The Edcon story – was it a failure of capital structure or of management? Or a bit of both?
Bain and Company, a private equity fund, has thrown in the towel on its involvement with Edcon, a private company that it has owned and controlled since 2007. When it took over, it immediately converted the equity stake it had acquired from Edcon shareholders for some R25bn (with almost no long term debt on the Edcon balance sheet) into additional Edcon debt of some R24bn, with some additional finance of about R5bn provided as loans from its controlling shareholders. It has now reversed this transaction, converting the considerable outstanding debts of Edcon back into equity. Edcon is the owner and manager of Edgars, a leading clothing retailer as well of other retail brands, including CNA and Boardmans.
The 2008 balance sheet reported total Edcon assets of R38.1bn, up from R9.5bn the year before. Much of the these extra assets were created by writing up the intangible assets, including goodwill, that Bain had paid up for and raised Edcon debt against. The cash flow statement for 2008 reports “investments to expand operations: R24.4bn”. This was a euphemism – the cash was patently used to reconstruct the balance sheet, not to expand operations.
More important for the new shareholders than the description in its financial reports, it failed to persuade the SA Revenue Service (SARS) that the extra borrowing was undertaken to produce extra income. As a result, Edcon continued to have to use some of the cash it was generating from operations to pay significant amounts of tax as well as the interest it was committed to paying. In the early period, the 47 weeks to 29 March 2008, it paid cash taxes of R246m. And despite the fact that large ongoing accounting losses that were incurred as interest expenses greatly exceeded trading profits, it continued to deliver cash to SARS at the rate of over R100m per annum. More recently, according to the cash flow statement in the 13 weeks to 26 December 2015, cash taxes paid amounted to R32m.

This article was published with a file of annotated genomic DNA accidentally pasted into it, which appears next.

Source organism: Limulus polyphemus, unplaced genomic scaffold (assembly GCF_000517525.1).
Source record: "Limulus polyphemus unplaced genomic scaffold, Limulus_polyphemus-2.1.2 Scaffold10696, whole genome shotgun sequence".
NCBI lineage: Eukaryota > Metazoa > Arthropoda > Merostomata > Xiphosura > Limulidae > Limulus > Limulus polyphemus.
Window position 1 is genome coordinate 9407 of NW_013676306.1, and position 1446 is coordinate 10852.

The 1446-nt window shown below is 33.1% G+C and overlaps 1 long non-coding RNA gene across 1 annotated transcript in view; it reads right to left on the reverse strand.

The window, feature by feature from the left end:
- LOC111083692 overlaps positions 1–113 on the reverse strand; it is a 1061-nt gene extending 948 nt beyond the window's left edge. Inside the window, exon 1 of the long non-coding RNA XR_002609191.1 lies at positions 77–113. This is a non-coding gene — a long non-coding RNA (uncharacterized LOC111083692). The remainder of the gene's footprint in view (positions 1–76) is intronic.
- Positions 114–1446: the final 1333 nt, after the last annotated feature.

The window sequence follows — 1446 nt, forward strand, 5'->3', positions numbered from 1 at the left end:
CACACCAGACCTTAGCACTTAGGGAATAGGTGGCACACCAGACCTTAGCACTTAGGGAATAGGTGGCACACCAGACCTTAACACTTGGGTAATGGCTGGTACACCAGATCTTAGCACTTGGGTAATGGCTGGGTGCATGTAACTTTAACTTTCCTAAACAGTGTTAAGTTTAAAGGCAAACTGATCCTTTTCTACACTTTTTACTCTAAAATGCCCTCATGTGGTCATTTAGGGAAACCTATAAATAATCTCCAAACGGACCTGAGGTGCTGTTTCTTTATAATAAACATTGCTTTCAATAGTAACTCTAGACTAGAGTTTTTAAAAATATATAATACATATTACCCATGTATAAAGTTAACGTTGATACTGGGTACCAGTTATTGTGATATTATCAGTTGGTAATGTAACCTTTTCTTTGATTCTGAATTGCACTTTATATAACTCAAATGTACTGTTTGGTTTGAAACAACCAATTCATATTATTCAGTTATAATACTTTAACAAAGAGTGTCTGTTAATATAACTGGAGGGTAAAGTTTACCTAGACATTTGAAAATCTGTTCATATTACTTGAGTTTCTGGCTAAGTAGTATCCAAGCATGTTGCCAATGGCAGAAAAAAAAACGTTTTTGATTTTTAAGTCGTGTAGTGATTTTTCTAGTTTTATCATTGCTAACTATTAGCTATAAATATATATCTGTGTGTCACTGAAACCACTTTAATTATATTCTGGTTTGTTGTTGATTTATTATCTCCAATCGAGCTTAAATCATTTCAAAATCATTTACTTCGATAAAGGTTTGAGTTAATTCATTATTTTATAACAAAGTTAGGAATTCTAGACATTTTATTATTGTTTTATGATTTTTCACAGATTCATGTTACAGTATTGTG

This appears as a large mistake when Edcon was originally reconstructed. Presumably, had Bain registered a new company to buy out the Edcon assets from its shareholders and this company had then funded the purchase with debt, the interest expense would have been allowed as incurred in the production of income. And the consequent losses could have been carried forward to offset future income and to raise the current value of the company.
Much of this debt was to mature in 2014-15 (a commitment that Edcon was unable to fulfil) as was long apparent and well-reflected in the much diminished market value of its debt that traded on global markets. It will be appreciated that the Edcon financial losses have mostly been incurred by its creditors, not by Bain and Company. The statement of Edcon’s financial position in December 2015 reports a shareholders’ loan of R828m, well down from the more than R5bn recorded in 2008. Clearly Bain and its co-shareholders have walked away with nothing to show for their efforts. The company is by all accounts now worth less than was paid for it in 2008.
In the charts below we convert the 71% of Edcon euro debt it incurred into rands at current exchange rates. In January 2008 a euro cost R11.12. As may be seen, the rand value of this euro debt is now significantly higher than it was in early 2008. But the rand value of this original debt had actually fallen significantly by 2010, providing an opportunity to restructure the debt with profit that apparently was ignored.
We have rebased this index and the retailers’ dividend per share to January 2008. We have also converted these additional rand values into euros at current values. As may be seen, the share market backdrop for clothing retailers and their ilk on the JSE was encouraging, but more so in rands than in euros (until very recently) with its combination of weaker retail share prices and a weaker rand. It seems clear that had Edcon operated in line with its competition, it could have added value for its shareholders and its debt, particularly had it been converted to rand debt (which would have been manageable).